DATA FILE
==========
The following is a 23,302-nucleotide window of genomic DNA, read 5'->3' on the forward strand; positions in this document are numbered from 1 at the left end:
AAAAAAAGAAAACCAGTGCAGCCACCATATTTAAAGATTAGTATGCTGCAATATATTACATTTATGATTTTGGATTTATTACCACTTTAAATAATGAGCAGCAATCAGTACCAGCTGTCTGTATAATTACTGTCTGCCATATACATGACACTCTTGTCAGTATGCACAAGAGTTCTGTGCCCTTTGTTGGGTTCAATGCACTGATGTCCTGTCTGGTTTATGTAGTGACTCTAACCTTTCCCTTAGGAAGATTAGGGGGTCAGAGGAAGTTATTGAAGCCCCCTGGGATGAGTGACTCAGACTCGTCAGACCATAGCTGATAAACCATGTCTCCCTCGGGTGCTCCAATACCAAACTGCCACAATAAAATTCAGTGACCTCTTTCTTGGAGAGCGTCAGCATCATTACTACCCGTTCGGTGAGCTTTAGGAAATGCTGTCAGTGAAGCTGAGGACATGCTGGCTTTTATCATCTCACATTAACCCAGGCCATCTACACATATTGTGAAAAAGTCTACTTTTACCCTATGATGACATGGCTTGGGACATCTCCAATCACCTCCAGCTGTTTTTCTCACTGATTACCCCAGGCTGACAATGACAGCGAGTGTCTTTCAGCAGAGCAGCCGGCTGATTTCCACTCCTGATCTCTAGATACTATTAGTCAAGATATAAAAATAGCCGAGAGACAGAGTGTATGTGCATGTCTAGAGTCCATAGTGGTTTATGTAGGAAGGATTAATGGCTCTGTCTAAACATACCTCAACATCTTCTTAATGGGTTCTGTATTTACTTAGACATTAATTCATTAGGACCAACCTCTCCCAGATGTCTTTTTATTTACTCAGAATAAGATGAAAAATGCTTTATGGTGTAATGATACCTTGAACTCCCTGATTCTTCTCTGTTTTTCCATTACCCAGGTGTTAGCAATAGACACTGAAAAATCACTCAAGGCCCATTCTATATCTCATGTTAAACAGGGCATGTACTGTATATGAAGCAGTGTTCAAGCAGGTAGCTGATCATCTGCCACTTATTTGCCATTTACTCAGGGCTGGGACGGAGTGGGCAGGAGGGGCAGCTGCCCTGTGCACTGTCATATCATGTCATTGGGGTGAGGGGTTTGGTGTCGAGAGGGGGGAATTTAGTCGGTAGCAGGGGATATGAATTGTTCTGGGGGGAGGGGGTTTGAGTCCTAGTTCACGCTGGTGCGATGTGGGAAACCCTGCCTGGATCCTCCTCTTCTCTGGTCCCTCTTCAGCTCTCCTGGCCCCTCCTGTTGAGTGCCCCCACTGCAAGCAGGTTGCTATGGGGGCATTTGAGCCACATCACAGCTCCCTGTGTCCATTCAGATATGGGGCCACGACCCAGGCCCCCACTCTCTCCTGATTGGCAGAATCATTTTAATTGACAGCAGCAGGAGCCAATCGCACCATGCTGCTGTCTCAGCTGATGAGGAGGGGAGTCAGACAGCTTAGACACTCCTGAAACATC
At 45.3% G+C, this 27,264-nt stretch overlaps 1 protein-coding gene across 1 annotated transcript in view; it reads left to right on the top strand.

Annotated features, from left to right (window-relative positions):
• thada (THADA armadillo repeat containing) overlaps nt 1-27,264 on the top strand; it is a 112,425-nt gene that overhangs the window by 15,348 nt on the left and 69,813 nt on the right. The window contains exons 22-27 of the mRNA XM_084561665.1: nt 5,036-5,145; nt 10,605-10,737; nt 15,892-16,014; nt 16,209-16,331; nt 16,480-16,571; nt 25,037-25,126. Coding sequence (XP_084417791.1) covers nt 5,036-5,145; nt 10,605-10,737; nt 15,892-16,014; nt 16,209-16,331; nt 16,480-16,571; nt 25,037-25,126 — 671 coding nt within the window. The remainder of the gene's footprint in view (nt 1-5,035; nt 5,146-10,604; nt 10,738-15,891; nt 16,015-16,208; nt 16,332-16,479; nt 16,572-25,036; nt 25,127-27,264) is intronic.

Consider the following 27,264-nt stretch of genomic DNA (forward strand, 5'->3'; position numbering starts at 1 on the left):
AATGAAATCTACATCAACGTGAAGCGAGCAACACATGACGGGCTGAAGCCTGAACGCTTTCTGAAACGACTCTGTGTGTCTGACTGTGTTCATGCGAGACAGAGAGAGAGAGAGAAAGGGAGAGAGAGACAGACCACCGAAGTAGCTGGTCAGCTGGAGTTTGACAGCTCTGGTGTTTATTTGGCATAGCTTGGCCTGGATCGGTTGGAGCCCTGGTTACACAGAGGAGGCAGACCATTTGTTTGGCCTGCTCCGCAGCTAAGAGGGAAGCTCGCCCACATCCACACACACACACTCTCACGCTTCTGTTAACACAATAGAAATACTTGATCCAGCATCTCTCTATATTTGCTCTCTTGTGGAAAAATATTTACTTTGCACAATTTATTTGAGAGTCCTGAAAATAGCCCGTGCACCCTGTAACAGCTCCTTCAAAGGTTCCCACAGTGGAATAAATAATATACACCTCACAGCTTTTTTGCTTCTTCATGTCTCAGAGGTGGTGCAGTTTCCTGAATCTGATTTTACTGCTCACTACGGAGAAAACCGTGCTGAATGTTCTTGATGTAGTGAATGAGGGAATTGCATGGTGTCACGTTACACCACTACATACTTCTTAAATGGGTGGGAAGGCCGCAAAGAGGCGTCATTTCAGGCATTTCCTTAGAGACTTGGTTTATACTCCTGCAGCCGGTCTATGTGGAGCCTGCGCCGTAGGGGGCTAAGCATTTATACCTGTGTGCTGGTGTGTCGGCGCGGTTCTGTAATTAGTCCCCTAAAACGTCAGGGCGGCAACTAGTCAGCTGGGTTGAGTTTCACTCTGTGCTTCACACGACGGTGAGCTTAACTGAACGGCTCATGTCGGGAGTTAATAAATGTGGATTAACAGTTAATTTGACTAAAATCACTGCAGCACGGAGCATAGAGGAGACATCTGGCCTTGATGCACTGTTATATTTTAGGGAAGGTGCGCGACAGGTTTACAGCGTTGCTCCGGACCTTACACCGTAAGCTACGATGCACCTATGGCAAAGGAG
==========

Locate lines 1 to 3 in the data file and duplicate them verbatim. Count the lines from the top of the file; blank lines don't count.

The following is a 23,302-nucleotide window of genomic DNA, read 5'->3' on the forward strand; positions in this document are numbered from 1 at the left end:
AAAAAAAGAAAACCAGTGCAGCCACCATATTTAAAGATTAGTATGCTGCAATATATTACATTTATGATTTTGGATTTATTACCACTTTAAATAATGAGCAGCAATCAGTACCAGCTGTCTGTATAATTACTGTCTGCCATATACATGACACTCTTGTCAGTATGCACAAGAGTTCTGTGCCCTTTGTTGGGTTCAATGCACTGATGTCCTGTCTGGTTTATGTAGTGACTCTAACCTTTCCCTTAGGAAGATTAGGGGGTCAGAGGAAGTTATTGAAGCCCCCTGGGATGAGTGACTCAGACTCGTCAGACCATAGCTGATAAACCATGTCTCCCTCGGGTGCTCCAATACCAAACTGCCACAATAAAATTCAGTGACCTCTTTCTTGGAGAGCGTCAGCATCATTACTACCCGTTCGGTGAGCTTTAGGAAATGCTGTCAGTGAAGCTGAGGACATGCTGGCTTTTATCATCTCACATTAACCCAGGCCATCTACACATATTGTGAAAAAGTCTACTTTTACCCTATGATGACATGGCTTGGGACATCTCCAATCACCTCCAGCTGTTTTTCTCACTGATTACCCCAGGCTGACAATGACAGCGAGTGTCTTTCAGCAGAGCAGCCGGCTGATTTCCACTCCTGATCTCTAGATACTATTAGTCAAGATATAAAAATAGCCGAGAGACAGAGTGTATGTGCATGTCTAGAGTCCATAGTGGTTTATGTAGGAAGGATTAATGGCTCTGTCTAAACATACCTCAACATCTTCTTAATGGGTTCTGTATTTACTTAGACATTAATTCATTAGGACCAACCTCTCCCAGATGTCTTTTTATTTACTCAGAATAAGATGAAAAATGCTTTATGGTGTAATGATACCTTGAACTCCCTGATTCTTCTCTGTTTTTCCATTACCCAGGTGTTAGCAATAGACACTGAAAAATCACTCAAGGCCCATTCTATATCTCATGTTAAACAGGGCATGTACTGTATATGAAGCAGTGTTCAAGCAGGTAGCTGATCATCTGCCACTTATTTGCCATTTACTCAGGGCTGGGACGGAGTGGGCAGGAGGGGCAGCTGCCCTGTGCACTGTCATATCATGTCATTGGGGTGAGGGGTTTGGTGTCGAGAGGGGGGAATTTAGTCGGTAGCAGGGGATATGAATTGTTCTGGGGGGAGGGGGTTTGAGTCCTAGTTCACGCTGGTGCGATGTGGGAAACCCTGCCTGGATCCTCCTCTTCTCTGGTCCCTCTTCAGCTCTCCTGGCCCCTCCTGTTGAGTGCCCCCACTGCAAGCAGGTTGCTATGGGGGCATTTGAGCCACATCACAGCTCCCTGTGTCCATTCAGATATGGGGCCACGACCCAGGCCCCCACTCTCTCCTGATTGGCAGAATCATTTTAATTGACAGCAGCAGGAGCCAATCGCACCATGCTGCTGTCTCAGCTGATGAGGAGGGGAGTCAGACAGCTTAGACACTCCTGAAACATC
At 45.3% G+C, this 27,264-nt stretch overlaps 1 protein-coding gene across 1 annotated transcript in view; it reads left to right on the top strand.